Iteration workshop lab 2: Bringing ideas to the ground – iteration on reducing food waste in Kenya


In November 2016, a diverse group of European and Kenyan companies met up in Nairobi in order to tackle the extensive food waste challenge of this country. Their goal was to enhance approaches and business models, which aim at helping the local farmers and food producers to become more efficient and profitable by reducing the amount of post-harvest losses.

Most of the entrepreneurs have met before at the initial lab of tomorrow workshop in Berlin in the beginning of this year. There, they were working for three days on the challenge. They got lots of information and insights from local experts in order to better understand why post-harvest losses reach up to 40% per cent of the total food production. As a result, five projects were initiated and being worked on within the last couple of months. GIZ was supporting them by providing project-specific market data in order to enable the groups to take their ideas to the next level.

One of the projects is going to make use of rejected mangos, by setting up easily portable processing machines. Thus, those fruits, which do not comply with the required size and color, can easily be transported to the farms and processed into higher value products such as juice or food powder. A company from the Netherlands is planning to partner with a local farmers’ association and enable them to receive valuable information on how to grow and treat their plants. They are confident to achieve an improved quality of the harvest, which better complies with the customers’ requirements and therefore reduces the amount of food waste.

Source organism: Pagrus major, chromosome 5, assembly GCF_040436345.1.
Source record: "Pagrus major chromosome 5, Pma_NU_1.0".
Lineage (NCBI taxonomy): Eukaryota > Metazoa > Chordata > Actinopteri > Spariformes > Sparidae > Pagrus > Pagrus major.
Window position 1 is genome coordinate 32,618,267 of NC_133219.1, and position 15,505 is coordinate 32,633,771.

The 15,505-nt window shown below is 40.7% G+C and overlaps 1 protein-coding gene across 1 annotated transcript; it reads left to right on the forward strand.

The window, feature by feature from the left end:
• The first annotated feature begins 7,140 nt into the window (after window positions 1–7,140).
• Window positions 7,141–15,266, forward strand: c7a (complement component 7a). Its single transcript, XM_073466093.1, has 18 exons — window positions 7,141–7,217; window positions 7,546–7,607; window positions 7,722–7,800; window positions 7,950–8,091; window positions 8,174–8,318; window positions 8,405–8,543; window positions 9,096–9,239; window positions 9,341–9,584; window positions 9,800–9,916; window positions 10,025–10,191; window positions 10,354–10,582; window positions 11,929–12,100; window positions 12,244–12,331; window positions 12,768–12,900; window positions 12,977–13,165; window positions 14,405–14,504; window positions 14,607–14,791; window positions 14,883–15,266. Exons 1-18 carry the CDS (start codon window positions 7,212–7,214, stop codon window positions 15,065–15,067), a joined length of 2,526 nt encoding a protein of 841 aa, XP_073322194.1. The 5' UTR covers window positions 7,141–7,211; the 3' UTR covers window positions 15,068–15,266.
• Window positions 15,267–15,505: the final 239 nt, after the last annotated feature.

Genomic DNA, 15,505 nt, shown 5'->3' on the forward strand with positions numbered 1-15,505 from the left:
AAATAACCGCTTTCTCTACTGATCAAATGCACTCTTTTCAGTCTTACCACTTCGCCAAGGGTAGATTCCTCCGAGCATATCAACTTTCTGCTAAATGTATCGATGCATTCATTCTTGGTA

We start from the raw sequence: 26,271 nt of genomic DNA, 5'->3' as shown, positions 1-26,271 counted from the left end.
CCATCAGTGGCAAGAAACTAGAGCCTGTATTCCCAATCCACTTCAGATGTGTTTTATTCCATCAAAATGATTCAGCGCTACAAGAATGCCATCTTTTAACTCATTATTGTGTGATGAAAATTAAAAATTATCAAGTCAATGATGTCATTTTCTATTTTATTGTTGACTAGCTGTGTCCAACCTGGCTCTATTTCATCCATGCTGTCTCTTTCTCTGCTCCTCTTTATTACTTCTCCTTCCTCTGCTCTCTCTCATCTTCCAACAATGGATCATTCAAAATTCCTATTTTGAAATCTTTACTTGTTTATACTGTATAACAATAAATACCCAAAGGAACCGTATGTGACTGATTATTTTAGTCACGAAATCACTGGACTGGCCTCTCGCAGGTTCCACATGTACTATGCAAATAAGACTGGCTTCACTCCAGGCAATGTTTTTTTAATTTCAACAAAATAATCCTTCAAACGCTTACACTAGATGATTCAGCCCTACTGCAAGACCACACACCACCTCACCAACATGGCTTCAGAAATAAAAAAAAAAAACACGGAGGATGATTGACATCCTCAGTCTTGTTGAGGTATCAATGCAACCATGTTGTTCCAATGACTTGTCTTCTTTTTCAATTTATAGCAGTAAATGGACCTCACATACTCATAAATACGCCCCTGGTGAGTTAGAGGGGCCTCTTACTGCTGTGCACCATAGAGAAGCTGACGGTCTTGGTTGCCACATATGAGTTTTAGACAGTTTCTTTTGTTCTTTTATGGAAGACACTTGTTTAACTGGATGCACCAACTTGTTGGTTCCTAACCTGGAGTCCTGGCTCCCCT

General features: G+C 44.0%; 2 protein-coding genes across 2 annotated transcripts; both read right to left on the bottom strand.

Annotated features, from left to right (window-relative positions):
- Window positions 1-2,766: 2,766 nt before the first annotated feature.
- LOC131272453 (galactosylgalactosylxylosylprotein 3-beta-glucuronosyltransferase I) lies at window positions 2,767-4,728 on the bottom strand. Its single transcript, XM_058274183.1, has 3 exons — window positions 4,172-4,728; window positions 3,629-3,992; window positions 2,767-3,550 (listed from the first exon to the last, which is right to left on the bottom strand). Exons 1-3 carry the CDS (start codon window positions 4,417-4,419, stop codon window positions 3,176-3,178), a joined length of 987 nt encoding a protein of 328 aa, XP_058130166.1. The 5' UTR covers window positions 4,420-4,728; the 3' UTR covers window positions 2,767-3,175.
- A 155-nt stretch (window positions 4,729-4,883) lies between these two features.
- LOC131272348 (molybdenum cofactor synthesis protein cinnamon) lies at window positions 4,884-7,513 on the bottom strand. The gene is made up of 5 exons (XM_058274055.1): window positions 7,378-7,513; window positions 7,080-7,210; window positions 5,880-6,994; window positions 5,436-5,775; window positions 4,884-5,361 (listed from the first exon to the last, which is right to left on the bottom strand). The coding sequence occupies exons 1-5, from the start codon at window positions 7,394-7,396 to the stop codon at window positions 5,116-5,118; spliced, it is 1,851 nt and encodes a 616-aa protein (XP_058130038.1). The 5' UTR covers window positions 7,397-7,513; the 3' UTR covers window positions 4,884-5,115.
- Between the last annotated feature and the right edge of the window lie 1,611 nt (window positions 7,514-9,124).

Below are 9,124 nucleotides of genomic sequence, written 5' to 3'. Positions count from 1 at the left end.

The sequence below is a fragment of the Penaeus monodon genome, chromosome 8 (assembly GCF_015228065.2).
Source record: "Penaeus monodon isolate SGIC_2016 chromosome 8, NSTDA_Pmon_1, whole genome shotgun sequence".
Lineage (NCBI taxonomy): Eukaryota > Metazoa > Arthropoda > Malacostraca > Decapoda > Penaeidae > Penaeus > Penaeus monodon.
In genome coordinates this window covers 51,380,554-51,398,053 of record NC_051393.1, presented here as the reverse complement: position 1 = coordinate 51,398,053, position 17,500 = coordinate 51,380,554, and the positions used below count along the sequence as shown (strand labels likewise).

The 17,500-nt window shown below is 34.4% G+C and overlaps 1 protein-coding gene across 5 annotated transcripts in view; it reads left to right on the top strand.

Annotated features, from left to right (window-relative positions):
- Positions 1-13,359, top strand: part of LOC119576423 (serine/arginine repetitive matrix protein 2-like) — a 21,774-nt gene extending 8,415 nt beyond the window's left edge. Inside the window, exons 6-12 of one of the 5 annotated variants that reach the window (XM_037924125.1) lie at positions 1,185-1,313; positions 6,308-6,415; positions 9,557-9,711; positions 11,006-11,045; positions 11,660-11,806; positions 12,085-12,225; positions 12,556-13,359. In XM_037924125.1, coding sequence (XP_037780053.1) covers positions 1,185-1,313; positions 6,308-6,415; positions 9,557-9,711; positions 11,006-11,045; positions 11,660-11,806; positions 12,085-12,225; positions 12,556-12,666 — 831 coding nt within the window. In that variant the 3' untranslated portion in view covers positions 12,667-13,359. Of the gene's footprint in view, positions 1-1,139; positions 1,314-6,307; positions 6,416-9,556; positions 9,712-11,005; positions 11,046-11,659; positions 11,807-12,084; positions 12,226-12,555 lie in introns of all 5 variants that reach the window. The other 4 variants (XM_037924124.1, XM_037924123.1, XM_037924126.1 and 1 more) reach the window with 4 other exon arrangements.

In order to execute a real endurance test for these ideas, they have to be piloted in the target country. Therefore, GIZ organized field trips to Kenyan farmers, food-processors and exporters. This gave the participants the opportunity to present their ideas and get immediate feedback. Some of them took the chance to make agreements and discuss business partnerships – an extremely important step for them in order to take roots in this new market. Dennis Odera summarizes his experience as follows: ‘This second lab is really important for us because it is easy to come up with a solution in the board room but on the ground the solution may not work. Therefore it is essential to speak to the stakeholders on the ground and find out the actual problems that they face then you can tailor your solution to what really suits them.”

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